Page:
In 2008, “Y-Net” newspaper published a report concerning the prescription of “Depro-Provera”, a birth control injection, to Ethiopian immigrants. The report alleged that these women were prescribed the drug, without being offered safer alternatives and in some cases without explaining which injection they were given. In a report led by Hedva Eyal, the ministry of Health found that 57% of the women receiving the drug were of Ethiopian descent, well above their percentage in the general population, which is roughly 1.7%. Since their arrival in Israel, the reproduction rate of Ethiopian Jews declined by nearly 50%.
A History of “Sterilization Racism”
Depro-Provera is a drug with a problematic and often racist and colonial history. Since its inception it was planned as a drug designed for ethnic minorities. Even in early clinical trials the majority of the women participating in the studies were African American. During advanced trial phases, when doctors were allowed to prescribe the drug, researchers found clear racial disparities. Most doctors downplayed the risks of the drug and the fact it was not yet approved by the F.D.A. This usage of Depro is part of a longer historical trend of “Sterilization Racism”, where the birth rates of African-Americans and other minorities was perceived as problematic and needing control.
From Third World Colonialism To Homegrown Racism
Concern over minorities’ reproduction rates was carried by American professionals abroad as part of the USAID program. For years, directors of the USAID program viewed fertility control as a central component of international aid. While this is not untrue, it was heavily influenced by a colonial legacy in which fertility of women in developing countries was perceived as something that needs to be ‘controlled’ and modified by the Global North.
Depo-Provera Enters the Market
When Depro-Provera was available for widespread commercial use, it quickly became popular Around The global south. Between 2000 to 2005 Depro became the most popular contraceptive in Ethiopia, almost a quarter of the market. While there may be valid reasons for recommending the drug to women in developing countries, it is concerning that it is still so prevalent today when providers are fully aware of its awful side effects. The JDC provided healthcare to Jewish Ethiopians who intended to move to Israel, and prescribed Depro-Provera. Some women testified that they were coerced to take the injection, threatened with a refusal to enter Israel.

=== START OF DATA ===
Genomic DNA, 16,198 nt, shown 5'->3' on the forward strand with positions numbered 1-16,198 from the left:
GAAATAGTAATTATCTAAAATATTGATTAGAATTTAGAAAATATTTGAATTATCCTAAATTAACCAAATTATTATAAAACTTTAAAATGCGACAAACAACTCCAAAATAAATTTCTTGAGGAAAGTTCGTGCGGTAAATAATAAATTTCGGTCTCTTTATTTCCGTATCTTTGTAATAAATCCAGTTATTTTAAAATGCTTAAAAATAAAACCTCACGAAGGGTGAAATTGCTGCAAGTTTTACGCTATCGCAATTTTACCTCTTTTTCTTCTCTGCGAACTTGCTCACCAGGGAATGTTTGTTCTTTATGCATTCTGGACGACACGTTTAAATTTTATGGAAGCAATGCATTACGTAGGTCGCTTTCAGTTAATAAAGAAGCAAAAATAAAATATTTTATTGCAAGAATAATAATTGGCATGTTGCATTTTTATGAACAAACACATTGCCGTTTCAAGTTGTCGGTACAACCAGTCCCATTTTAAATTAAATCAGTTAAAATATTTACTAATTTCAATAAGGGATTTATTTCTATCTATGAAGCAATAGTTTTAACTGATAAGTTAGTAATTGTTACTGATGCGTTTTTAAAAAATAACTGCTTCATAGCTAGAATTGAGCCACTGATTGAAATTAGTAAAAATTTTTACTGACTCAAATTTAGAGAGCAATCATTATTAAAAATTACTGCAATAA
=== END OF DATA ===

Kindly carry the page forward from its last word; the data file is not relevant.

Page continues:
“For Contraception Where Medically Prescribed and Oral Administration Is Inapplicable”
Since the early 2000’s, there has been growing evidence that “Depro-Provera” is less safe then previously assumed. Potential and even common side effects of the drug are so severe, that the F.D.A and the Israeli Health ministry recommend using it only as a last resort. Despite that, until 2013 Depro was routinely prescribed to Ethiopian women, and the practice only stopped after pressure from lawmakers and social activists. When it came to Ethiopian women, the Israeli Health ministry did not even follow its own guidelines.
They Did Not Even Bother With A Cover Up
When asked about the practice in 2013, the minister of health simply stated that Ethiopian Women themselves wanted “Depro-Provera” since they were accustomed to the drug from Ethiopia. This claim has not been proven true. Even if that is true, and the request for the drug came from the women themselves, wasn’t it the responsibility of the doctors to warn them about it and suggest alternatives? The ministry of health itself stated the drug should not be used on healthy independent women, were they not alarmed by the number of Ethiopian women taking it routinely? This off the cuff remark by the them minister demonstrates the attitudes of the Israeli government towards the Ethiopian minority – ranging from criminal negligence to outright abuse.
The Problem Persists
Interviews done by members of Callactivit, with community organizers in the Ethiopean community of Jaffa, have discovered the practice still continues. Despite the promise of the Health ministry to end it, it seems recent immigrants from Ethiopia are still receiving Depro-Provera without being offered an alternative.
When Gender Meets Colour
This case epitomizes how two forms of oppression become entangled: racism and misogyny. The Feminist movement throught the years has continuously fought for women to have autonomy over their bodies. Despite this, far too few feminist organizations in Israel dealt/deal with the issue. Too often the achievements of Feminists are not applied to the weakest women- minorities and immigrants, They are left with their trauma alone.
Your Feminism isn’t feminism Unless it is Intersectional